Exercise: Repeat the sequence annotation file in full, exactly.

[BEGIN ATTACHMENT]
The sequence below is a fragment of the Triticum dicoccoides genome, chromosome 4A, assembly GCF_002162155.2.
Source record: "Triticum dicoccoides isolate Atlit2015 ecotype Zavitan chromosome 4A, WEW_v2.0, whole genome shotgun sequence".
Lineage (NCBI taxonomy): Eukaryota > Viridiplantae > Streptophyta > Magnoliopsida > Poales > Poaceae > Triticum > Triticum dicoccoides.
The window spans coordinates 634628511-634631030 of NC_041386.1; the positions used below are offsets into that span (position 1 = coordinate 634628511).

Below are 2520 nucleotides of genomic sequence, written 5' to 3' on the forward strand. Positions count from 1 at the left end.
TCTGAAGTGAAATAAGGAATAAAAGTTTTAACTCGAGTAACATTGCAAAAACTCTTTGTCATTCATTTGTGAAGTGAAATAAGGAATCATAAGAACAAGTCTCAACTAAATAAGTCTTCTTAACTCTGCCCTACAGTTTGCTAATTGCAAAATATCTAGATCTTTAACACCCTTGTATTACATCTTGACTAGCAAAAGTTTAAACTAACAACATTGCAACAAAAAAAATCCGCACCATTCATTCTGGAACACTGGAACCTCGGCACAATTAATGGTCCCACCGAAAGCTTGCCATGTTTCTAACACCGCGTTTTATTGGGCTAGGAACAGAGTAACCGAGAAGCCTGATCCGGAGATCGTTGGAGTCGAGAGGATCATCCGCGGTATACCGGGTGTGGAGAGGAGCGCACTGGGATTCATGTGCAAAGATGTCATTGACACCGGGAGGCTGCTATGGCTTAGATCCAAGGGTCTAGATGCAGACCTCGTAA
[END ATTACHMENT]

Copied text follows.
The sequence below is a fragment of the Triticum dicoccoides genome, chromosome 4A, assembly GCF_002162155.2.
Source record: "Triticum dicoccoides isolate Atlit2015 ecotype Zavitan chromosome 4A, WEW_v2.0, whole genome shotgun sequence".
Lineage (NCBI taxonomy): Eukaryota > Viridiplantae > Streptophyta > Magnoliopsida > Poales > Poaceae > Triticum > Triticum dicoccoides.
The window spans coordinates 634628511-634631030 of NC_041386.1; the positions used below are offsets into that span (position 1 = coordinate 634628511).

Below are 2520 nucleotides of genomic sequence, written 5' to 3' on the forward strand. Positions count from 1 at the left end.
TCTGAAGTGAAATAAGGAATAAAAGTTTTAACTCGAGTAACATTGCAAAAACTCTTTGTCATTCATTTGTGAAGTGAAATAAGGAATCATAAGAACAAGTCTCAACTAAATAAGTCTTCTTAACTCTGCCCTACAGTTTGCTAATTGCAAAATATCTAGATCTTTAACACCCTTGTATTACATCTTGACTAGCAAAAGTTTAAACTAACAACATTGCAACAAAAAAAATCCGCACCATTCATTCTGGAACACTGGAACCTCGGCACAATTAATGGTCCCACCGAAAGCTTGCCATGTTTCTAACACCGCGTTTTATTGGGCTAGGAACAGAGTAACCGAGAAGCCTGATCCGGAGATCGTTGGAGTCGAGAGGATCATCCGCGGTATACCGGGTGTGGAGAGGAGCGCACTGGGATTCATGTGCAAAGATGTCATTGACACCGGGAGGCTGCTATGGCTTAGATCCAAGGGTCTAGATGCAGACCTCGTAA